Ankle Sprains and Injuries

Ankle Sprains and Injuries

Ankle sprains and injuries of the ankle are some of the most common musculoskeletal injuries physicians treat. Most ankle sprains will resolve, and patients will improve without the need for further intervention. After recurrent ankle sprains, or after a severe ankle sprain, long-standing pain or instability in the ankle may develop. After a period of 3 to 6 months following a standard ankle sprain, continued pain or instability of the ankle is unusual, particularly after undergoing an appropriate course of physical therapy and other conservative interventions. In this scenario, treatment with an orthopaedic foot and ankle specialist is indicated.

Ankle Instability Treatment

Instability is the continued lack of confidence, recurrent sprains, or feeling of giving way of the ankle that becomes a long-standing problem. This may occur during sporting activities but may also occur — and is particularly concerning — if it occurs during everyday activities such as walking on uneven surfaces or without any specific trauma. For those who have failed conservative treatment, a reconstructive procedure may be necessary to reconstruct the ankle ligaments by tightening back to the bone. Some of the surrounding tissues are often used to reinforce the repair strongly. The majority of patients simply need this type of procedure to improve their symptoms. In some patients with poor or severely stretched-out ligaments that are not repairable, other tissue is necessary to reconstruct the ligaments of the ankle. Sometimes, additional bone correction is necessary for patients with abnormal bone alignment of the heel.

Surgery For Continued Ankle Pain

Another problem that can occur is continued pain in the ankle or surrounding tissues after recurrent ankle sprains or instability. For such patients, additional evaluation of the ankle for problems involving tendons around the ankle (peroneal tendons), ankle joint lining (soft tissue scar impingement of the ankle), cartilage lining of the ankle joint for possible chip fracture (osteochondral lesion), or other problems is required. Many of these problems require surgical intervention to improve symptoms and to prevent the progression of pain.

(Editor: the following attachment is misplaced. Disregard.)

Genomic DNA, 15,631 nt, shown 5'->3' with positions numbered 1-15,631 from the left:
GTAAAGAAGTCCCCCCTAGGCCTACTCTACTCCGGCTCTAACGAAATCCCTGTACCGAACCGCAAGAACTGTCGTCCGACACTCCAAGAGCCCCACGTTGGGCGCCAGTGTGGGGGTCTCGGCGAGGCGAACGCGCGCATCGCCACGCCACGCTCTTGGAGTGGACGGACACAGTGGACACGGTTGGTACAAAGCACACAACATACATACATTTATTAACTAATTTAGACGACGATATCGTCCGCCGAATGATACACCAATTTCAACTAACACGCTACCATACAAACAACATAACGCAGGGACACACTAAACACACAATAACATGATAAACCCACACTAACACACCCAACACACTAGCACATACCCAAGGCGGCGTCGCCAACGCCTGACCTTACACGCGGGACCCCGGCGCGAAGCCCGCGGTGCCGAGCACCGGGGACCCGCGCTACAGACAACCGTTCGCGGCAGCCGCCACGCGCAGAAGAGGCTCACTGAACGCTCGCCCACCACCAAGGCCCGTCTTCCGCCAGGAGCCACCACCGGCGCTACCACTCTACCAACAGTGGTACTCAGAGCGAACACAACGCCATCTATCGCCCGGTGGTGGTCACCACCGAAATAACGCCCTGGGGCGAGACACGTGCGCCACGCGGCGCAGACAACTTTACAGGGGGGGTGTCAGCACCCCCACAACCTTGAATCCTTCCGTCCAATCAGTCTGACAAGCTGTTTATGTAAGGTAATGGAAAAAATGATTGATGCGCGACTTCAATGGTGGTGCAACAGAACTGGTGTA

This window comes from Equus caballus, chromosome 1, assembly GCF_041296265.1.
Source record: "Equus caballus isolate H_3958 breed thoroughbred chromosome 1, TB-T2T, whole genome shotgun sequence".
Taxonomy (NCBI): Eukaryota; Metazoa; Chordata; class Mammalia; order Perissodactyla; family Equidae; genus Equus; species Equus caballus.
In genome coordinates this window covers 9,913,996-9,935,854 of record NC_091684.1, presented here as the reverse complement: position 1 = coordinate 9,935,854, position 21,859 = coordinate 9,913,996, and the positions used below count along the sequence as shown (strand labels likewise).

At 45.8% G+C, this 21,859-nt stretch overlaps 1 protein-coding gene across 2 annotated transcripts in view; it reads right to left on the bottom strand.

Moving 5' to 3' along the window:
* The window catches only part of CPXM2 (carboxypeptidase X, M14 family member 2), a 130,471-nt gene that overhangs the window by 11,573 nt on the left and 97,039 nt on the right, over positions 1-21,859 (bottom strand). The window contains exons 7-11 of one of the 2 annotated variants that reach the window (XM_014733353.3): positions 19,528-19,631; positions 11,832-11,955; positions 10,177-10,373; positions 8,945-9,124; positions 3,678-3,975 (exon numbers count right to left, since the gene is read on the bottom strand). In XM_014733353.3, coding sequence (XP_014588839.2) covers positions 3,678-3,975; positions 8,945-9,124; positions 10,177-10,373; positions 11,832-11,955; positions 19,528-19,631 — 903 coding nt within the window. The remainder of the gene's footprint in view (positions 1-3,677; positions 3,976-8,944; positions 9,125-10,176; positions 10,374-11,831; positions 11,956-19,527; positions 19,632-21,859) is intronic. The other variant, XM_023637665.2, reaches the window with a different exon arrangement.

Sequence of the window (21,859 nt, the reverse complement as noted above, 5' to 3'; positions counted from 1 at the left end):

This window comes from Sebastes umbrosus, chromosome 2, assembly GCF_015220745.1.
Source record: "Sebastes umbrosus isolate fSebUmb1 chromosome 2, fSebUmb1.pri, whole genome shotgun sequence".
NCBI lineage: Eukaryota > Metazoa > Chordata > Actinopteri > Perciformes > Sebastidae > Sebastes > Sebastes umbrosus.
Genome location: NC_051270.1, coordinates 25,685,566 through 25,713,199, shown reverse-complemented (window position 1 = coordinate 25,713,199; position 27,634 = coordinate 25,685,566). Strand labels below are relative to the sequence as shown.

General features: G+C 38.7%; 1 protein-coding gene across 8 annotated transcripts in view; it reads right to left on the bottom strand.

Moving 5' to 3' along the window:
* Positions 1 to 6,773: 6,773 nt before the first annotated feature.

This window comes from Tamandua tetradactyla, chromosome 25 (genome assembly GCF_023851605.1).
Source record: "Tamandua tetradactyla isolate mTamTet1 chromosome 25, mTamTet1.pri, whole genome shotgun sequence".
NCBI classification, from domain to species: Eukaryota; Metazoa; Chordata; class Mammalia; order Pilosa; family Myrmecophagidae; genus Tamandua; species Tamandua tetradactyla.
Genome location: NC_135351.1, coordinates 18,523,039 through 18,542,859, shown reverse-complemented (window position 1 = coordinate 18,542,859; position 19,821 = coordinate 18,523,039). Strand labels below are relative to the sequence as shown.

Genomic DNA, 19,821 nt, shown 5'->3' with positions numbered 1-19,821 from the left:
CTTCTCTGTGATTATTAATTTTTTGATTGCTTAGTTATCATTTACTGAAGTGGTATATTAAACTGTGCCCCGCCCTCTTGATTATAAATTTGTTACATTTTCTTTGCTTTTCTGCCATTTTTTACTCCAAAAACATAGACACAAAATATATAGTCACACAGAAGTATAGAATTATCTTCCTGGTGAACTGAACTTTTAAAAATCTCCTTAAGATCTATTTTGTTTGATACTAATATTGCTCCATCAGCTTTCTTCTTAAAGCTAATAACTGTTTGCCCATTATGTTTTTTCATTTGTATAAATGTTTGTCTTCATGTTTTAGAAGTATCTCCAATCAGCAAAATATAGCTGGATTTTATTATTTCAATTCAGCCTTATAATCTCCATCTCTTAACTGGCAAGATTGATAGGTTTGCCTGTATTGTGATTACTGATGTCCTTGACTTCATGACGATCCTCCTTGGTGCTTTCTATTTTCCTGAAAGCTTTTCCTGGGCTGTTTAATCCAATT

Treatment For Ankle Injuries in Chicagoland

Dr. Vora specializes in the treatment of sports-related injuries of the foot and ankle and utilizes arthroscopic or minimally invasive techniques for such conditions to minimize recoveries and maximize outcomes whenever possible. Dr. Vora has published and lectured on these conditions both locally and nationally and instructs other orthopaedic surgeons in the treatment of these conditions. Dr. Vora has also been instrumental in developing a new orthopaedic device that allows quicker recovery after ankle ligament injuries with near-immediate weight bearing and strengthening with quicker return to activity and sports. That device is now being utilized nationally and internationally.

What is the P.O.L.I.C.E. method?

As explained by Dr. Anand Vora.

The P.O.L.I.C.E. stuff is really just a further extrapolation of the RICE method of recovery. The RICE method is an acronym that stands for rest, ice, compression, and elevation, but really the next level of the thought process behind this is to get patients better quicker. The way to think about this is that when we have an acute injury, we acutely want to protect the ankle. We want the ankle or the soft tissues around the area of the injury to allow for some rest to try to prevent over-damage when the acute injury occurs. As soon as that occurs, what we’ve learned is that we do not want to keep patients off their extremity. If the ankle and the bones and soft tissues are stable, regardless of the acute injury, we want to try to load the joint. That’s called optimal loading.

Is P.O.L.I.C.E. better than the RICE method?

The advantage of that has been shown that rather than just the traditional RICE method, combining some optimal loading in the early phases of healing when the acute injury occurs, but the ankle is still stable, allows for a much quicker recovery. What happens is that the ligaments don’t atrophy or become weak during that non weight-bearing time frame. By providing weightbearing, it actually surprisingly provides all the nutrients through the ankle joint, synovial fluid, and the lining of the joint to let the cartilage try to heal quickly, and also provides appropriate blood flow to let the ligaments and soft tissues heal quicker. Then we use the same principles of compression, elevation, and all the other things that are traditional.